One of the most overlooked resource hogs on your computer is your browser. This is especially true if you have tons of tabs open all the time. Even if you aren’t using them, open tabs can be soaking up system resources. Microsoft is aiming to help alleviate that problem in its Microsoft Edge browser.
One of the new features coming to the stable release of Microsoft Edge is called Sleeping Tabs. This feature helps save on system resources by putting inactive tabs to sleep. You can already access this feature in the Dev and Canary builds of the browser. But you can enable and manage it now in the stable version of Edge. Here’s how to do it.
Enable Sleeping Tabs in Microsoft Edge.
To enable Sleeping Tabs in the stable version of Edge (Version 87 at the time of this writing) you will need to enable an experimental flag. To do that launch Microsoft Edge and paste the following path into the address bar and hit Enter.
The “Enable Sleeping Tabs” flag will be highlighted. Click the dropdown menu next to it and change it to Enabled. After that, you will need to restart the browser. Click the Restart button that comes up at the bottom of the page.
Once your browser is restarted click the Settings and more (three dots) button and choose Settings from the menu.
Next, click on System from the list in the left panel. Under the “Save resources” section you can turn the Sleeping Tabs feature on or off. You can also choose the amount of time a tab is inactive before it is put to sleep. You can also add sites that you never want to put to sleep by clicking the Add button. Then type in the URL for the site.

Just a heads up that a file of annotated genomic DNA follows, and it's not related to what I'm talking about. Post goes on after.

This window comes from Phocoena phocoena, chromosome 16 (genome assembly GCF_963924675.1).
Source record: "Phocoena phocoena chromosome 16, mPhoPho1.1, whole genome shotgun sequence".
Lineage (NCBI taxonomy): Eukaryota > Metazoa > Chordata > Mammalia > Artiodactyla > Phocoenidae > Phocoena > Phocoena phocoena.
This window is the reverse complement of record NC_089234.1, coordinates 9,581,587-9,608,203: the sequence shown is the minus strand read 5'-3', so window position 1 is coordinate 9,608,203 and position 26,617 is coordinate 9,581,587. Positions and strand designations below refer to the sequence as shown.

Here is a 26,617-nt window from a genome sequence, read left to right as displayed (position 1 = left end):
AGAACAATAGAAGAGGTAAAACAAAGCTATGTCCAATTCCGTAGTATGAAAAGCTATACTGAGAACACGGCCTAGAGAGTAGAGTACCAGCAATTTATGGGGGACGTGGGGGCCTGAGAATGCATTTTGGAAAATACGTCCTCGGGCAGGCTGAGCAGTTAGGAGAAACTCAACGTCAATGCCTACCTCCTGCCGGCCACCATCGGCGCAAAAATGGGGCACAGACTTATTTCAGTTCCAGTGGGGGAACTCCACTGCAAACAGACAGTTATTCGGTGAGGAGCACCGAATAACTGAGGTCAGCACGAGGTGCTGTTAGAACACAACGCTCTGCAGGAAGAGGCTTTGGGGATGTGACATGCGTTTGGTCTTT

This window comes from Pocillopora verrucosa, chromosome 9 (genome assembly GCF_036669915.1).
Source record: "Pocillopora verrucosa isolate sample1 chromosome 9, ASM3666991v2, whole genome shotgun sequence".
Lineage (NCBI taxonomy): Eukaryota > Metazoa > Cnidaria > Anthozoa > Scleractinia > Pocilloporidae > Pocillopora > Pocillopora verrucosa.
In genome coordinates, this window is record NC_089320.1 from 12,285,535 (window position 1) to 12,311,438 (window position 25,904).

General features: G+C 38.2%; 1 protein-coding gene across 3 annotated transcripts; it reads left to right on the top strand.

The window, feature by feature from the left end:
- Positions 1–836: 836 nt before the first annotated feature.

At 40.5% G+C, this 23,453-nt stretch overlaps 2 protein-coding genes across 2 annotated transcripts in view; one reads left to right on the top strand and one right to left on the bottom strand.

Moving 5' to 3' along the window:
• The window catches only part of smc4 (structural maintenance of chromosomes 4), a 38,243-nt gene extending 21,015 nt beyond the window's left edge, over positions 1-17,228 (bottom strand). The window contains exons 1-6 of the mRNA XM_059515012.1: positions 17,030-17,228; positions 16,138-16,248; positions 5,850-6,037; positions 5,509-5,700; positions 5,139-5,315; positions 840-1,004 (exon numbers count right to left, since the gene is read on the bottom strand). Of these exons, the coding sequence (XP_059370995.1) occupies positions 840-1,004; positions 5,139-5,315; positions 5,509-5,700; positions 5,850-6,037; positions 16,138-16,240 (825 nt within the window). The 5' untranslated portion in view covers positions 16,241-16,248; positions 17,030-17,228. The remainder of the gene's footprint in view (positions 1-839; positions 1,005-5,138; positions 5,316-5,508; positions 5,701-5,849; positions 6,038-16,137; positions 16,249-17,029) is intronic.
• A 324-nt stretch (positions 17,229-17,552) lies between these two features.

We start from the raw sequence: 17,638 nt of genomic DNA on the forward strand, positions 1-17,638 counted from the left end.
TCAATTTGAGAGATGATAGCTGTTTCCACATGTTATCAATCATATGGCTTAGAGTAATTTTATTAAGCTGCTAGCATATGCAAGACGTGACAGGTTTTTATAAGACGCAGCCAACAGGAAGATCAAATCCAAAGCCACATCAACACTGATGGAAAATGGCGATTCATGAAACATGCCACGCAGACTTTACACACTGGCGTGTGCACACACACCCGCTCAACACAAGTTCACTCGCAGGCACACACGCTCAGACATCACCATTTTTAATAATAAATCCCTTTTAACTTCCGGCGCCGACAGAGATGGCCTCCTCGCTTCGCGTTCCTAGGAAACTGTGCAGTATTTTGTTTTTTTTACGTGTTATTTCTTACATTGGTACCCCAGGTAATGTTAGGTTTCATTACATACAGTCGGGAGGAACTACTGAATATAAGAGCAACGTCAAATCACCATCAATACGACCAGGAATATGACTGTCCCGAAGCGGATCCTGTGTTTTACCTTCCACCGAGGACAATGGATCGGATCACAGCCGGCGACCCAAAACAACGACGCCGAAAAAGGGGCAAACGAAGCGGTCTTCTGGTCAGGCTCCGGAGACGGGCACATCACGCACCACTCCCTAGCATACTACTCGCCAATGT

When a site is in sleep mode it will be dimmed and less bright than your other active tabs.
If you tend to keep a bunch of tabs open in Edge, enabling Sleeping Tabs will help save system resources. And according to internal testing at Microsoft, sleeping tabs can reduce RAM usage by up to 26% on your system.
Try Beta Versions of Edge
Remember you can test out the latest features coming to the stable release of Edge by downloading an Insider build. Just head to the Microsoft Edge Insider Channels page. There you can choose from the Beta, Dev, or Canary channels. While the Insider builds give you new features first, keep in mind that beta builds of the browser will be less stable. But you can download early builds as a separate browser. That will allow you to test out new features first and still keep the stable build on your PC for your main browser.
And if you are looking for more features coming to the stable version of Edge check out how to enable startup boost.